Oct 20 2016
We have been in the midst of intense and turbulent energies that have brought up old “issues” and conflicts in our close relationships. Many people view conflict as a failure, or as something painful to avoid, to brush under the rug, or to escape from. What is the root cause of all relationship issues? How can we move beyond grievances?
What is the mood of unlove?
In his brilliant book (“Perfect Love, Imperfect Relationships”), psychotherapist John Welwood defined the “mood of unlove” as a deep-seated suspicion within ourselves that we are not truly loved or lovable, just for who we are. This is the core wound of the heart. He wrote:
- Most often it grows out of childhood conditioning, where we didn’t feel fully accepted or embraced by our family of origin. We may have experienced neglect, abuse, trauma, or lack of attunement to our needs, which left us hungry for love and acceptance.
- In other cases, the parents may have seemed loving enough, but dispensed their love in controlling or manipulative ways (often unconsciously). The child was expected to please their parents, to have certain attributes, to perform, to win or earn their love.
The problem is that the “mood of unlove” undermines our capacity to give and receive love in ALL our relationships. It has the power to repel, belittle, or sabotage whatever love is there—it’s seen as not sufficient, not good enough, or not the right kind, as Welwood observed.
What is the mood of grievance?
When we feel disconnected from love, it’s easy to see ourselves as the victim and our parents (or any opposition) as the adversaries or the “bad other.” This sets up a “mood of grievance,” that may permeate all areas of life (e.g. home, school, work, politics, nations), stated as:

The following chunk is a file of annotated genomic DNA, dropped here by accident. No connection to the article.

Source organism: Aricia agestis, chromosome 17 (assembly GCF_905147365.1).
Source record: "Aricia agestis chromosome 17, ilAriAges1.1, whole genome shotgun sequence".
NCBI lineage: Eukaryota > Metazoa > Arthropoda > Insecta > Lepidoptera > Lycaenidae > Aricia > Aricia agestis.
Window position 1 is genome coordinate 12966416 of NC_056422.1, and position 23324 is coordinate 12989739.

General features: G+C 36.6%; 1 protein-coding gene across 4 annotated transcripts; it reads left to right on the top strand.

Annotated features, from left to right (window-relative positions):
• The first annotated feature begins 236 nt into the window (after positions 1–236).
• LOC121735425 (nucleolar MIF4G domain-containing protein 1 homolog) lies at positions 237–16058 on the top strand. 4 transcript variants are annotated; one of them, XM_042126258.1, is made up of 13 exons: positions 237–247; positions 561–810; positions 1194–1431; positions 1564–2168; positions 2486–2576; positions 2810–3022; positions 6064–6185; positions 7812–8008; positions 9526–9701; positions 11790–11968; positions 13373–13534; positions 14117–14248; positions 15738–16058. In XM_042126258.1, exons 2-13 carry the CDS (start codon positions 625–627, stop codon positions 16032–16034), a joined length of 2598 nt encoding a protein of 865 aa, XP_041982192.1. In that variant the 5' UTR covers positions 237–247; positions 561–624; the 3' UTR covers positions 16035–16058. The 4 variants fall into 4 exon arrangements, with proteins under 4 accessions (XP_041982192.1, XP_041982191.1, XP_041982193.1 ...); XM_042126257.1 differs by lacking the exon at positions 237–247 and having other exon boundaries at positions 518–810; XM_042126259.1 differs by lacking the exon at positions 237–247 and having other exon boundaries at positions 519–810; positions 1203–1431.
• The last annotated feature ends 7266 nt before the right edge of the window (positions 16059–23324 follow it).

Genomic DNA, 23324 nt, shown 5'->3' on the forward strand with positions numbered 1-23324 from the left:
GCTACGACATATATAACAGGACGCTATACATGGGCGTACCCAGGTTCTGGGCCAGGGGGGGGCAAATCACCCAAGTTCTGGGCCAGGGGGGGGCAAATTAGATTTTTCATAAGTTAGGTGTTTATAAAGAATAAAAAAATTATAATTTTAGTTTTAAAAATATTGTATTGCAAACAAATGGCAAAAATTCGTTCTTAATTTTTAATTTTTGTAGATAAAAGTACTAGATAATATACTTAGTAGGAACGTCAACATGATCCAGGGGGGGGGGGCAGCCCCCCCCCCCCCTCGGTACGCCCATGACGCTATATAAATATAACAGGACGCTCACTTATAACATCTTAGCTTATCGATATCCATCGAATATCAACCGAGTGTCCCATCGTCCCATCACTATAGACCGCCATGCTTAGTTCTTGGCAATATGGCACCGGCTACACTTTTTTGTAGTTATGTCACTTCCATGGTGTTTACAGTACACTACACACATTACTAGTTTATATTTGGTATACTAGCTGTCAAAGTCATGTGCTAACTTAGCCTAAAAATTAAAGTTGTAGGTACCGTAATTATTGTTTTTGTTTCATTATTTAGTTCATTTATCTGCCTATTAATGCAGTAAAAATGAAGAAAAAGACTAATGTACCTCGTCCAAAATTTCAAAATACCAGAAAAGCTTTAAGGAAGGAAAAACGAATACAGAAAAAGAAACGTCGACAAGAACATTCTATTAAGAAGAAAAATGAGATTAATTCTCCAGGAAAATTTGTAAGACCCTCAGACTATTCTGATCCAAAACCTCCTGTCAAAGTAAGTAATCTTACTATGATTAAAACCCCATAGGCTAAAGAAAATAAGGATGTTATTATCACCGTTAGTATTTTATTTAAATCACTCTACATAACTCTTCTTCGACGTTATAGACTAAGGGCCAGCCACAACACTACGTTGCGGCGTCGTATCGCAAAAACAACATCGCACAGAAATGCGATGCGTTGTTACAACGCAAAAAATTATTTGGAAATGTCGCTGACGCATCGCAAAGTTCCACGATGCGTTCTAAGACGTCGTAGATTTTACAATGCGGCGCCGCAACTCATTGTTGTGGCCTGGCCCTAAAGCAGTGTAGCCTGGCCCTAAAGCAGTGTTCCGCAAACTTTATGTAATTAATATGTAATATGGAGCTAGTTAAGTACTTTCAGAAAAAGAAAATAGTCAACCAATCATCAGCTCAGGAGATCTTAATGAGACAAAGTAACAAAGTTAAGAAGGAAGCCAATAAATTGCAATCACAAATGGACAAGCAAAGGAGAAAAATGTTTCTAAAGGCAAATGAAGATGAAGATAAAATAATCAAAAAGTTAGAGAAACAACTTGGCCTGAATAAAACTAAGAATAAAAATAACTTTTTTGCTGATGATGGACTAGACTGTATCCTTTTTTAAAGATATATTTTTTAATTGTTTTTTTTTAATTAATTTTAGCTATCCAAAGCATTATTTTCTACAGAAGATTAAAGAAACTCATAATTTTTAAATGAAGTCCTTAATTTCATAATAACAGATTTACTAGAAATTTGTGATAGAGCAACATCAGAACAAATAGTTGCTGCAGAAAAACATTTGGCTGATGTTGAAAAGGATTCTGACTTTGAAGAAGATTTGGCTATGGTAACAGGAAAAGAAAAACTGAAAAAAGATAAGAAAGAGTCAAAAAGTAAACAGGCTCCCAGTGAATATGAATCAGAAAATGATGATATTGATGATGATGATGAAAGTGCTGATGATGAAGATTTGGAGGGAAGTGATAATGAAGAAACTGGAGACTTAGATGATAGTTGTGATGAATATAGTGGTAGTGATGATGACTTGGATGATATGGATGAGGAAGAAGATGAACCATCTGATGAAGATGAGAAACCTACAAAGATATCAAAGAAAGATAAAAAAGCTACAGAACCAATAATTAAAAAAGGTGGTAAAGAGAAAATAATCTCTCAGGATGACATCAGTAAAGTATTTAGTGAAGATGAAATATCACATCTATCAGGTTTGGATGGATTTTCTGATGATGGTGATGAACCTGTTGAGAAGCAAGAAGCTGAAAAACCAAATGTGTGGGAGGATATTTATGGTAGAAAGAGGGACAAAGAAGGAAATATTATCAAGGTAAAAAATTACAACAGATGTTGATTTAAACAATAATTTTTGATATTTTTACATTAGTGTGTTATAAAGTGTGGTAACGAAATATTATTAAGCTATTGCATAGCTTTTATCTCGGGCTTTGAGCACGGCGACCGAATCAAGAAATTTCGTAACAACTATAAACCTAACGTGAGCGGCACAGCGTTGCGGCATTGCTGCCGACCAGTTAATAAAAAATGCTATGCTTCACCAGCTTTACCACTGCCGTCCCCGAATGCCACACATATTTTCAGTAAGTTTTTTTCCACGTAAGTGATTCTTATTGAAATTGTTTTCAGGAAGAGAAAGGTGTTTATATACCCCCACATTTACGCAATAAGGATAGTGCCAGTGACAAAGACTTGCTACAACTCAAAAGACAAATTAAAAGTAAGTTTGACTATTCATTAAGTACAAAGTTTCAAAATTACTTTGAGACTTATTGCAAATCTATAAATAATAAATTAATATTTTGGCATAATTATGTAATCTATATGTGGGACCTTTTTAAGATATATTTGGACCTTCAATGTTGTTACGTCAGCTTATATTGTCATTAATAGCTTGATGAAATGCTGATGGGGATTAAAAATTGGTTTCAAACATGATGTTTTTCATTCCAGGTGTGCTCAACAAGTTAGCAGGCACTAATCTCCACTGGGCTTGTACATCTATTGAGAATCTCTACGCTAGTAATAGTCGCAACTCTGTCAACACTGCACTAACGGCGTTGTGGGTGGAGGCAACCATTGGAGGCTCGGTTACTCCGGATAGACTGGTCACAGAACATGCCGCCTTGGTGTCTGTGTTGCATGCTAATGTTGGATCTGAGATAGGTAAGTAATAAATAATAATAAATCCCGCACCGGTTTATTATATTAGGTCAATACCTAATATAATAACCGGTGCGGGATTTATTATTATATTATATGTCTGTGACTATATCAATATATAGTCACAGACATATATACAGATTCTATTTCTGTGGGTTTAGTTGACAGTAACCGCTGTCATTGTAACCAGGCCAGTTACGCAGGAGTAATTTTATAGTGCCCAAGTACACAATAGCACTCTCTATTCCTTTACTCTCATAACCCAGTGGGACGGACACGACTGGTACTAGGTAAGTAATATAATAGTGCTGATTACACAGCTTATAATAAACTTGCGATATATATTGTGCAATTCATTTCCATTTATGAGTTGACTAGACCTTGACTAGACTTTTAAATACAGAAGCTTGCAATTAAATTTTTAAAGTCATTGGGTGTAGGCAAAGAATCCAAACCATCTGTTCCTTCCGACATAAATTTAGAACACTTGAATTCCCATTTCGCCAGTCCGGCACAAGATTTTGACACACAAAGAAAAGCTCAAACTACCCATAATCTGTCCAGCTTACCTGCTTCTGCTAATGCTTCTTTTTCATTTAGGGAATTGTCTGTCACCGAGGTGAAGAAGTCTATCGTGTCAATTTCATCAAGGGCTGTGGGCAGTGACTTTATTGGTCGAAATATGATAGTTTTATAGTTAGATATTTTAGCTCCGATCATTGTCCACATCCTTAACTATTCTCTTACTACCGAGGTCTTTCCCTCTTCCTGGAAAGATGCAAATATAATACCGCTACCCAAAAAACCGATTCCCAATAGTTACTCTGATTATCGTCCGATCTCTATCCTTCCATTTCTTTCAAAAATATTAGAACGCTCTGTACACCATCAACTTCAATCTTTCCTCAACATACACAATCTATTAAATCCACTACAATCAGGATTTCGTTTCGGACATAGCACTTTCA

- You want to control me. You take advantage of me. You use me for your own ends.
- You don’t value me for who I am. You don’t care about me. You don’t respect me.
- You can’t be trusted. You betrayed me. You hurt me again. You abandoned me.
The “bad other” image is projected to whoever stands in our way. We hold onto the grievance, because it seems to give us something, whether it’s a sense of power, righteous anger, a way of bonding together as victims, or shifting the blame onto the bad other/scapegoat without having to take full responsibility for our own desires, thoughts, behaviors and actions.
How can we move beyond grievances?
Welwood noted that grievance always cuts two ways:
“Every grudge against the bad other not treating me right or loving me properly is accompanied by a sense of bad self—a grievance against myself for not being good enough, or worthy of that love. Bad other and bad self are two sides of the same coin.”
He said behind all the evils and the deadly sins of the world is the pain of a wounded heart. Quoting Arnaud Desjardins, there are no bad people, only badly loved people. He added: